Early Origins of the Casidy family
Fermanagh (Irish: Fear Manach) in the southwestern part of Northern Ireland, Province of Ulster, where the Irish sept claims direct descent from the Irish King Colla da Crioch who was banished from Ireland in 327.
Early History of the Casidy family
Another 191 words (14 lines of text) covering the years 1143, 1143 and 1740 are included under the topic Early Casidy History in all our PDF Extended History products and printed products wherever possible.
Casidy Spelling Variations
spelling variations for surnames common to the Irish landscape. One reason for these variations is the fact that surnames were not rigidly fixed by this period because the general population had to rely on local official's understanding of how their name should be spelt, hence spellings in records often changed through a person's lifetime. The following variations for the name Casidy were encountered in the archives: Cassidy, Cassady, Cassiday, Cassedy, Cassedey and others.
Early Notables of the Casidy family (pre 1700)
Another 26 words (2 lines of text) are included under the topic Early Casidy Notables in all our PDF Extended History products and printed products wherever possible.
Migration of the Casidy family to the New World and Oceana
Ireland became inhospitable for many native Irish families in the 19th centuries. Poverty, lack of opportunities, high rents, and discrimination forced thousands to leave the island for North America. The largest exodus of Irish settlers occurred with the Great Potato Famine of the late 1840s. For these immigrants the journey to British North America and the United States was long and dangerous and many did not live to see the shores of those new lands. Those who did make it were essential to the development of what would become two of the wealthiest and most powerful nations of the world. These Irish immigrants were not only important for peopling the new settlements and cities, they also provided the manpower needed for the many industrial and agricultural projects so essential to these growing nations. Immigration and passenger lists have documented the arrival of various people bearing the name Casidy to North America:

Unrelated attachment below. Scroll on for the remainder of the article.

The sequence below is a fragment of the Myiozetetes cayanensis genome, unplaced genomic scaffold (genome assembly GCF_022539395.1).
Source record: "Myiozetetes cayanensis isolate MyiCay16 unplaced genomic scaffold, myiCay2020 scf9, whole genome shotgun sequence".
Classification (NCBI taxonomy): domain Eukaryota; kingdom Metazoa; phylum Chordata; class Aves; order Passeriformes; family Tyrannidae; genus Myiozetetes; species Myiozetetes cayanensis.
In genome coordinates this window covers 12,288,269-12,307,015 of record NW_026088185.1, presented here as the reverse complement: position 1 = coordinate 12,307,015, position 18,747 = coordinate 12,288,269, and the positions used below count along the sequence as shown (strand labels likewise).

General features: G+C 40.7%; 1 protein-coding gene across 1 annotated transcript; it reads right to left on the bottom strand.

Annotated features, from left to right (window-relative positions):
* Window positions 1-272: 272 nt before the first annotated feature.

Casidy Settlers in United States in the 18th Century
The Casidy Motto
The motto was originally a war cry or slogan. Mottoes first began to be shown with arms in the 14th and 15th centuries, but were not in general use until the 17th century. Thus the oldest coats of arms generally do not include a motto. Mottoes seldom form part of the grant of arms: Under most heraldic authorities, a motto is an optional component of the coat of arms, and can be added to or changed at will; many families have chosen not to display a motto.
Motto: Frangas non flectes
Motto Translation: Thou may'st break, but shalt not bend me.
Casidy Family Crest Products